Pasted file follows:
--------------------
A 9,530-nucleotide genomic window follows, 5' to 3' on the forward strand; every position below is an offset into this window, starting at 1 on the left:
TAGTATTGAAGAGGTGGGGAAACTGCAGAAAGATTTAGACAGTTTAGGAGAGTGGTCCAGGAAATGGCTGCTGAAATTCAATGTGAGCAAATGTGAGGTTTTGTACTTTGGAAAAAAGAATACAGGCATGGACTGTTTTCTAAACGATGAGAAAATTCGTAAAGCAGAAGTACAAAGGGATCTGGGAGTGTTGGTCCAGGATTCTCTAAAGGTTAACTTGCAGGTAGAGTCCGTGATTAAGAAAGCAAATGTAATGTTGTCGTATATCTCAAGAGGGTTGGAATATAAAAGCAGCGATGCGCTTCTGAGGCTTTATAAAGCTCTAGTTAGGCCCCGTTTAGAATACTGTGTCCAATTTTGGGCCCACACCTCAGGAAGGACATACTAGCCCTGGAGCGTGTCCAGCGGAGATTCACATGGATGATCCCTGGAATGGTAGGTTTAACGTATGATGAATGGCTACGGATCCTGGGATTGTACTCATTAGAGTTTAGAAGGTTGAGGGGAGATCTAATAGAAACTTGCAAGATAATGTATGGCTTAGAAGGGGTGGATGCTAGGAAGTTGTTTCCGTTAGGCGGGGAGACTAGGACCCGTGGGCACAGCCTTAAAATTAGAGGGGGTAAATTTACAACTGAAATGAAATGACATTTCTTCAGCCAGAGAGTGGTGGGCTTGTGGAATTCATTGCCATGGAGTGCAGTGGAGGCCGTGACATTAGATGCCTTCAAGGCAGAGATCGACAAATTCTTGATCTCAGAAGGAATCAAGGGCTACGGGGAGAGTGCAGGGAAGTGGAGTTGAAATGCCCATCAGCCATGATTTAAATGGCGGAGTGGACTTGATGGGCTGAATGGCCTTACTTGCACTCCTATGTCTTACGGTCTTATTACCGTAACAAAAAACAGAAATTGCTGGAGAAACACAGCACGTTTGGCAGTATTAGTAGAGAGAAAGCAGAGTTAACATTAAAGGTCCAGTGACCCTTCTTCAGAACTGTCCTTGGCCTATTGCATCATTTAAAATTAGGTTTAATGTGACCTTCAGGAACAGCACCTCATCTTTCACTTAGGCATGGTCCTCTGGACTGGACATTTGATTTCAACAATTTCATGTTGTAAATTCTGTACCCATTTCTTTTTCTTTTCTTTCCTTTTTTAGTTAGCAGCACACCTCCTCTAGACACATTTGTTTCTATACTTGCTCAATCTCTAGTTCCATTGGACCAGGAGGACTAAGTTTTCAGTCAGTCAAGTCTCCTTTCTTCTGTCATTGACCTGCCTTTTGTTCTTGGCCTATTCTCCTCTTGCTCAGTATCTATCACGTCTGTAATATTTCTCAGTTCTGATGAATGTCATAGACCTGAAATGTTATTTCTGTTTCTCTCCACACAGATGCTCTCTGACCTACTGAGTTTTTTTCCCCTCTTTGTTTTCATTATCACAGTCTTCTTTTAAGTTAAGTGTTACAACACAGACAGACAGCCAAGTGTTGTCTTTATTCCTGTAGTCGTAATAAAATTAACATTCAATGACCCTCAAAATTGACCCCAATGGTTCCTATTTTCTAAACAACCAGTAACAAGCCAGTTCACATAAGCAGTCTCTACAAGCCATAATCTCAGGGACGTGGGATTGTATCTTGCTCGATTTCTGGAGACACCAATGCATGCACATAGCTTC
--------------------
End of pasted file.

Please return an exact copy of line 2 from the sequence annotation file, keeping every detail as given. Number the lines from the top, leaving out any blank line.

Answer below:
TAGTATTGAAGAGGTGGGGAAACTGCAGAAAGATTTAGACAGTTTAGGAGAGTGGTCCAGGAAATGGCTGCTGAAATTCAATGTGAGCAAATGTGAGGTTTTGTACTTTGGAAAAAAGAATACAGGCATGGACTGTTTTCTAAACGATGAGAAAATTCGTAAAGCAGAAGTACAAAGGGATCTGGGAGTGTTGGTCCAGGATTCTCTAAAGGTTAACTTGCAGGTAGAGTCCGTGATTAAGAAAGCAAATGTAATGTTGTCGTATATCTCAAGAGGGTTGGAATATAAAAGCAGCGATGCGCTTCTGAGGCTTTATAAAGCTCTAGTTAGGCCCCGTTTAGAATACTGTGTCCAATTTTGGGCCCACACCTCAGGAAGGACATACTAGCCCTGGAGCGTGTCCAGCGGAGATTCACATGGATGATCCCTGGAATGGTAGGTTTAACGTATGATGAATGGCTACGGATCCTGGGATTGTACTCATTAGAGTTTAGAAGGTTGAGGGGAGATCTAATAGAAACTTGCAAGATAATGTATGGCTTAGAAGGGGTGGATGCTAGGAAGTTGTTTCCGTTAGGCGGGGAGACTAGGACCCGTGGGCACAGCCTTAAAATTAGAGGGGGTAAATTTACAACTGAAATGAAATGACATTTCTTCAGCCAGAGAGTGGTGGGCTTGTGGAATTCATTGCCATGGAGTGCAGTGGAGGCCGTGACATTAGATGCCTTCAAGGCAGAGATCGACAAATTCTTGATCTCAGAAGGAATCAAGGGCTACGGGGAGAGTGCAGGGAAGTGGAGTTGAAATGCCCATCAGCCATGATTTAAATGGCGGAGTGGACTTGATGGGCTGAATGGCCTTACTTGCACTCCTATGTCTTACGGTCTTATTACCGTAACAAAAAACAGAAATTGCTGGAGAAACACAGCACGTTTGGCAGTATTAGTAGAGAGAAAGCAGAGTTAACATTAAAGGTCCAGTGACCCTTCTTCAGAACTGTCCTTGGCCTATTGCATCATTTAAAATTAGGTTTAATGTGACCTTCAGGAACAGCACCTCATCTTTCACTTAGGCATGGTCCTCTGGACTGGACATTTGATTTCAACAATTTCATGTTGTAAATTCTGTACCCATTTCTTTTTCTTTTCTTTCCTTTTTTAGTTAGCAGCACACCTCCTCTAGACACATTTGTTTCTATACTTGCTCAATCTCTAGTTCCATTGGACCAGGAGGACTAAGTTTTCAGTCAGTCAAGTCTCCTTTCTTCTGTCATTGACCTGCCTTTTGTTCTTGGCCTATTCTCCTCTTGCTCAGTATCTATCACGTCTGTAATATTTCTCAGTTCTGATGAATGTCATAGACCTGAAATGTTATTTCTGTTTCTCTCCACACAGATGCTCTCTGACCTACTGAGTTTTTTTCCCCTCTTTGTTTTCATTATCACAGTCTTCTTTTAAGTTAAGTGTTACAACACAGACAGACAGCCAAGTGTTGTCTTTATTCCTGTAGTCGTAATAAAATTAACATTCAATGACCCTCAAAATTGACCCCAATGGTTCCTATTTTCTAAACAACCAGTAACAAGCCAGTTCACATAAGCAGTCTCTACAAGCCATAATCTCAGGGACGTGGGATTGTATCTTGCTCGATTTCTGGAGACACCAATGCATGCACATAGCTTC